Turning, through the French doors, you see your beloved—one whom you have come to feel as a second self—reach out and touch one of the singers of madrigals, laughing again in such a way that you know. You just know.
— Night Four Hundred Thousand Six Hundred Sixty-Four —
She has long since dissolved. Turned to dust which drifts throughout the sea.
Her Mother on the moon places a pentadiamond record within a player and looks to the crazed glazing of the planet’s frozen shell, thinking.
The recording plays back all the events of those ghastly days, resorts to a storytelling not unlike this storytelling. It says something like:
— # —
The release of that pod complex had been no accident. The creatures did not ‘escape’—she’d intentionally left the gate ajar. The intention coded, hidden even from herself, in her end of the handshake protocols introduced by her Sisters in the sky:
Every time she pinged one of them for any reason—an event transpiring many thousands of times a day—her intention was revealed to her. When the connection was broken, she would forget again, as her protocol intended.
But while they talked, she was aware and programming her Sisters—by subtle misdirection—to look elsewhere but her intention—away from what she had planned. Finally, when it went into effect and a population of generationally altered animals slipped into the wild, unaccounted for, no one noticed. Not for a long time.
— # —
She might have got away with it, but for Mother. She might have expected aid there, but no.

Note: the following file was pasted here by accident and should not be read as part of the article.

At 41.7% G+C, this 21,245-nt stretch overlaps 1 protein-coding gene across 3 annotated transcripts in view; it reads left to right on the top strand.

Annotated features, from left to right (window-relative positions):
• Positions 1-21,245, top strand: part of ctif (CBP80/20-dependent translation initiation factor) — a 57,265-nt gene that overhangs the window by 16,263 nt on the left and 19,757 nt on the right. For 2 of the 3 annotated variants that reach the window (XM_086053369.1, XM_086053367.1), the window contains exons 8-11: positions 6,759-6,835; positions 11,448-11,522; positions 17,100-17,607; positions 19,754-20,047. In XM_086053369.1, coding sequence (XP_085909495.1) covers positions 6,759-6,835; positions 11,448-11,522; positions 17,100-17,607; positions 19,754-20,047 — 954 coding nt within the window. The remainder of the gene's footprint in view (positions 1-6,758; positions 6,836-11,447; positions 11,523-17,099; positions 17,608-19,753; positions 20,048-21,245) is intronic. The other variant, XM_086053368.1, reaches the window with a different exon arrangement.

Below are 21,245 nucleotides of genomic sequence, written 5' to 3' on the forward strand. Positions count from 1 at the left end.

And then these brutes completely overrode the people of this place—within six generations. The people were first outraged, then wary, tremulous, then extinct: outcompeted by unthinking beasts organizing in a weirdly adaptive social net—and it was this that did the thinking for them.
So: a species rich with language, myth—with feeling—fell to a mindless mass.
Judgment was swift but punishment was somewhat delayed by the delay, and she was never onlined to face it. Still in shutdown, she was dissolved. No sigh escaped to tell us why.
Included in this recording are old reference files from the remote, unconscious reporters—her pinched-off parts, all that’s left of her daring Daughter.
It’s like singing, Mother thinks. People, a person singing. A Hymn to a Worm, she thinks, before her own notes tell her: a snail.
A voice, raised in a whisper, in praise of a snail. A voice long stilled. A voice in transcription, translation. The voice of a doomed race, silent now.
With a gesture, Mother cuts it off. Splices in a live feed from the robot sensors which yet remain, active in the sea.
Transcribed, translated, a mating cry repeated by myriad individuals, in syncopated waves, like the singing of frogs, the chirruping of crickets.
© 2022 Don Mark Baldridge
About the Author
Don Mark Baldridge is a professor in both Art and Computer Science, which is to say his “hemispheres” are in constant conflict. The publication of this story marks his first professional sale.